3

So yesterday I made my first ever home-made jerky. It tastes great (I suppose I followed a good recipe).

However, it is quite salty. I thought I didn't use a lot of salt, but I did use a lot of soy sauce.

I heard that the saltiness is important for curing the food. What should I do then?

1
  • 3
    It seems like what the other question you want to ask here is "how much salt is necessary to properly cure the jerky?" - it's quite possible the recipe went overboard.
    – Cascabel
    Jan 21 '11 at 16:59
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You can also crust the meat with salt, removing the crust after dehydrating (or smoking). The goal is to

  • pull the moisture out, and
  • to season

Note that traditionally, some bacons and hams are preserved by burying the meat in coarse salt, then hanging + smoking. You can jerk in the same manner, by using salt to pull out the moisture, then remove from the salt (or remove the surface salt) and dehydrate. The trick is in balancing the need to remove the moisture, and the desired flavour.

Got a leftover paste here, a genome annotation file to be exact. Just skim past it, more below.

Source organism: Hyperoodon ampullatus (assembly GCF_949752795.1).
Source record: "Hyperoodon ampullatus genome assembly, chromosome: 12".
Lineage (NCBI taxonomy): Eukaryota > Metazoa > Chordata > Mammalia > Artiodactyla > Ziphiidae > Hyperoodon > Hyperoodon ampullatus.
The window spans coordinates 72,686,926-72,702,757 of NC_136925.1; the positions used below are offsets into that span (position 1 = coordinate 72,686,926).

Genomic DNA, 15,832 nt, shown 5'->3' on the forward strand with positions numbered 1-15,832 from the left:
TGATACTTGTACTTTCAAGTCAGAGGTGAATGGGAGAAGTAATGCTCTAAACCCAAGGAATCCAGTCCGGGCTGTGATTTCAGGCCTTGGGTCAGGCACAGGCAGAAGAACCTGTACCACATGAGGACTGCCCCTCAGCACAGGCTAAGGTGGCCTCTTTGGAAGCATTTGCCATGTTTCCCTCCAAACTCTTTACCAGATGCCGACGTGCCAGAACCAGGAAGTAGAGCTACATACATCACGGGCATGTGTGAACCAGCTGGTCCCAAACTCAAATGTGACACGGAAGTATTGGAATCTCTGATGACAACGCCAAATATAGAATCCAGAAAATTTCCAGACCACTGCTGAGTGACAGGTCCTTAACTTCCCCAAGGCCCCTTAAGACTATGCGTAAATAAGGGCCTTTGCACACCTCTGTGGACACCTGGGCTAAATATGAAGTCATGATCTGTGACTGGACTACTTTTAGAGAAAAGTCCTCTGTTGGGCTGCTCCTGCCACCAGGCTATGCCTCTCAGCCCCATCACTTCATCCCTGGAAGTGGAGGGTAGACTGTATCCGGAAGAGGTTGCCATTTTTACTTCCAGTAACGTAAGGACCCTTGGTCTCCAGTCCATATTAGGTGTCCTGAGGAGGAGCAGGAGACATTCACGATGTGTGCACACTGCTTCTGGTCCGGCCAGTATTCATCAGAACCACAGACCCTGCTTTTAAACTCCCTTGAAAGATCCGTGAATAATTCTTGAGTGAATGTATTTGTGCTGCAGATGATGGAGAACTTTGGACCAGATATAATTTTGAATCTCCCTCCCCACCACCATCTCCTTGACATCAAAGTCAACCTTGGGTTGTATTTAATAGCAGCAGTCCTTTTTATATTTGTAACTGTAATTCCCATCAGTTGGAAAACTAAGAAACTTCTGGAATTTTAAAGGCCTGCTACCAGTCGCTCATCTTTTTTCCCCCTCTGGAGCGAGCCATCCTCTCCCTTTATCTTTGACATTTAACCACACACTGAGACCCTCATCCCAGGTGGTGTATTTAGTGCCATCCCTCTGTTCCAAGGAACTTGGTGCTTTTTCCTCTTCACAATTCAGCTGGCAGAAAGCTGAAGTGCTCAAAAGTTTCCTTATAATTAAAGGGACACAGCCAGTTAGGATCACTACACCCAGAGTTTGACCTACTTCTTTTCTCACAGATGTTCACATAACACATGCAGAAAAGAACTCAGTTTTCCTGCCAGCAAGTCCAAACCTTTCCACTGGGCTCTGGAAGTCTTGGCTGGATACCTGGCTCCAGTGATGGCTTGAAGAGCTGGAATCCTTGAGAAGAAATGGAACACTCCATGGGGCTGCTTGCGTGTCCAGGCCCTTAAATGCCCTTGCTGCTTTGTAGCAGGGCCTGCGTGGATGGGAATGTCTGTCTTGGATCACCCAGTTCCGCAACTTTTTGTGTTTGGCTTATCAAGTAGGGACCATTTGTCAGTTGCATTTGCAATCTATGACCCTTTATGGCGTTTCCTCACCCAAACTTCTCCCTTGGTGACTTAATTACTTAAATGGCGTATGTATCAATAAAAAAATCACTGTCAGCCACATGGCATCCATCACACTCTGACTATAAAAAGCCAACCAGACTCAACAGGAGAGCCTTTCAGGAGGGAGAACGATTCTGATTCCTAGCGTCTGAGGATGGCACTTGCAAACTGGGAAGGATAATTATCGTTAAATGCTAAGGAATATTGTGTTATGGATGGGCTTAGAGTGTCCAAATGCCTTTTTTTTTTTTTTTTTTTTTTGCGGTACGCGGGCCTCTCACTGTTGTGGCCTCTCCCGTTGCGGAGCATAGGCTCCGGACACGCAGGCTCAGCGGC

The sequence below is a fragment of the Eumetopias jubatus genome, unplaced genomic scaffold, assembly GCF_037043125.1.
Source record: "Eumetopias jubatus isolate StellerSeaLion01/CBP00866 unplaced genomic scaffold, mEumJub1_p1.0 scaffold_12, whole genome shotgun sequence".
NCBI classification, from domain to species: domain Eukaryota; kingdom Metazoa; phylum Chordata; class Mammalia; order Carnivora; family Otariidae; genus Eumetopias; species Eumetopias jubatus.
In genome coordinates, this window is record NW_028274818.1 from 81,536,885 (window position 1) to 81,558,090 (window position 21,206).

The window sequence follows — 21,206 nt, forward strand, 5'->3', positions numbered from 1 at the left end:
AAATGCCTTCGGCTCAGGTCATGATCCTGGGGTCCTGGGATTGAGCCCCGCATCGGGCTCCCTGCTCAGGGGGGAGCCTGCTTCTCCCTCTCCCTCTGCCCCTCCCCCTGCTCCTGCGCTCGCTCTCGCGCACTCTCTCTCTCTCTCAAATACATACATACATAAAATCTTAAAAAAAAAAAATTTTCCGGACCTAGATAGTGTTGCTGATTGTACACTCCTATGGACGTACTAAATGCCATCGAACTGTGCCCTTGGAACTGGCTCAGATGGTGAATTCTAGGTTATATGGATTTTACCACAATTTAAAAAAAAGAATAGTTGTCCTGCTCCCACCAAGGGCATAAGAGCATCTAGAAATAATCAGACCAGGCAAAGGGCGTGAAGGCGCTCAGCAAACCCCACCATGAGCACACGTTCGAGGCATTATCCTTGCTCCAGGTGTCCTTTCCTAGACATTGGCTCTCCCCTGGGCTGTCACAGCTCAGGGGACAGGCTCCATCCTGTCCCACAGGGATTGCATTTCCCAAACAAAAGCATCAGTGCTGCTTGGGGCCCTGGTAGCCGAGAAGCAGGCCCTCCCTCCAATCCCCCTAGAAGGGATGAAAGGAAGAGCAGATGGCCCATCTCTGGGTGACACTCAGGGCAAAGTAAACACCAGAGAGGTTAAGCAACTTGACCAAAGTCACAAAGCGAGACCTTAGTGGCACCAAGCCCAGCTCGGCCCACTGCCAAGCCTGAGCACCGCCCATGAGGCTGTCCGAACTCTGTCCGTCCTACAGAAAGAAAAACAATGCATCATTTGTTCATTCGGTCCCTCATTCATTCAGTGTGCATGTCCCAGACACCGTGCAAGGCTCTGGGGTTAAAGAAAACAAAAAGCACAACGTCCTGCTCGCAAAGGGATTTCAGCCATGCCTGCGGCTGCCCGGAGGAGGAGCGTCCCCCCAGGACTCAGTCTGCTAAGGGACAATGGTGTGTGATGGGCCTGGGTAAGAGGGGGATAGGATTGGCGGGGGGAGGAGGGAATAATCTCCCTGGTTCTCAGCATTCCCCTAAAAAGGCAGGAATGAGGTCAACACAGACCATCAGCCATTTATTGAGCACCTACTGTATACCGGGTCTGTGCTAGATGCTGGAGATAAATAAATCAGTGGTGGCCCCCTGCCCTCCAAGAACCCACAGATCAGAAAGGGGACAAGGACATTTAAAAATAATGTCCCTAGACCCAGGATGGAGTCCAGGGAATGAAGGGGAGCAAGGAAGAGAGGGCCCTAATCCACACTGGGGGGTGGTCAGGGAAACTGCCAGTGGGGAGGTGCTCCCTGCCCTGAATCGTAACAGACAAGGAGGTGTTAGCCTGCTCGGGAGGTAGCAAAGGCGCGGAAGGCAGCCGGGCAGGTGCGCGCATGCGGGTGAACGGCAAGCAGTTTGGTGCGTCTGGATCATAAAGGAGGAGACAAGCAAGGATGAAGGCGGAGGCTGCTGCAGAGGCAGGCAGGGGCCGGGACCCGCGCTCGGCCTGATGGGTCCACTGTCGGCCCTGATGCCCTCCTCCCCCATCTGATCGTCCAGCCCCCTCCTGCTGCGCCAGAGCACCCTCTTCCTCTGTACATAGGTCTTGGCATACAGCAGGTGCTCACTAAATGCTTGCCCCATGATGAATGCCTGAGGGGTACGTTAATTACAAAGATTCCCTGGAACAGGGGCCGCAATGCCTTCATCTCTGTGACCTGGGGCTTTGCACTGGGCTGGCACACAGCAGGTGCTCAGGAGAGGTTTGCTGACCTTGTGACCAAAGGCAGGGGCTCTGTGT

2

Try using low-sodium soy sauce, or possibly teriyaki sauce instead. You might also try reducing the amount of salt but increasing the curing time.

-1

I haven't tried it yet, but someone suggested dicing potato and putting it in with the marinde. I'm not sure if its the starch from the potato or the absorbtion that does it.

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